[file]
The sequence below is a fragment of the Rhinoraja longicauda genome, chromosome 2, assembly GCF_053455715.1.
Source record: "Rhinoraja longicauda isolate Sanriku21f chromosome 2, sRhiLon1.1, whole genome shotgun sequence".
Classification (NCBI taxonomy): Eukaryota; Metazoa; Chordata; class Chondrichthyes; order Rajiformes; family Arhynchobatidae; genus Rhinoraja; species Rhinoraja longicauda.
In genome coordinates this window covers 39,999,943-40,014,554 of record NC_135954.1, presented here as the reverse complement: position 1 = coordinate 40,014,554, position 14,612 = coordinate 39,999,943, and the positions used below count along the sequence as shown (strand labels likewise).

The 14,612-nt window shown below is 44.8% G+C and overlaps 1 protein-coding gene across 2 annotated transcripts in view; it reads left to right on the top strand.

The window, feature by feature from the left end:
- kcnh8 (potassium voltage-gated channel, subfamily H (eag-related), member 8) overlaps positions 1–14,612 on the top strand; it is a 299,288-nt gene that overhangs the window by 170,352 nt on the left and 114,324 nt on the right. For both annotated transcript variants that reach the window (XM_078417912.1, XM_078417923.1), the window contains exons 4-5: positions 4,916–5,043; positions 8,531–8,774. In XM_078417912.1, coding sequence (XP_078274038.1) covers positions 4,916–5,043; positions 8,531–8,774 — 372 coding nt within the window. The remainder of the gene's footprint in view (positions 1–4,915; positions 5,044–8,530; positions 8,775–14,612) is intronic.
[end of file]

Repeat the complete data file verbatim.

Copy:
The sequence below is a fragment of the Rhinoraja longicauda genome, chromosome 2, assembly GCF_053455715.1.
Source record: "Rhinoraja longicauda isolate Sanriku21f chromosome 2, sRhiLon1.1, whole genome shotgun sequence".
Classification (NCBI taxonomy): Eukaryota; Metazoa; Chordata; class Chondrichthyes; order Rajiformes; family Arhynchobatidae; genus Rhinoraja; species Rhinoraja longicauda.
In genome coordinates this window covers 39,999,943-40,014,554 of record NC_135954.1, presented here as the reverse complement: position 1 = coordinate 40,014,554, position 14,612 = coordinate 39,999,943, and the positions used below count along the sequence as shown (strand labels likewise).

The 14,612-nt window shown below is 44.8% G+C and overlaps 1 protein-coding gene across 2 annotated transcripts in view; it reads left to right on the top strand.

The window, feature by feature from the left end:
- kcnh8 (potassium voltage-gated channel, subfamily H (eag-related), member 8) overlaps positions 1–14,612 on the top strand; it is a 299,288-nt gene that overhangs the window by 170,352 nt on the left and 114,324 nt on the right. For both annotated transcript variants that reach the window (XM_078417912.1, XM_078417923.1), the window contains exons 4-5: positions 4,916–5,043; positions 8,531–8,774. In XM_078417912.1, coding sequence (XP_078274038.1) covers positions 4,916–5,043; positions 8,531–8,774 — 372 coding nt within the window. The remainder of the gene's footprint in view (positions 1–4,915; positions 5,044–8,530; positions 8,775–14,612) is intronic.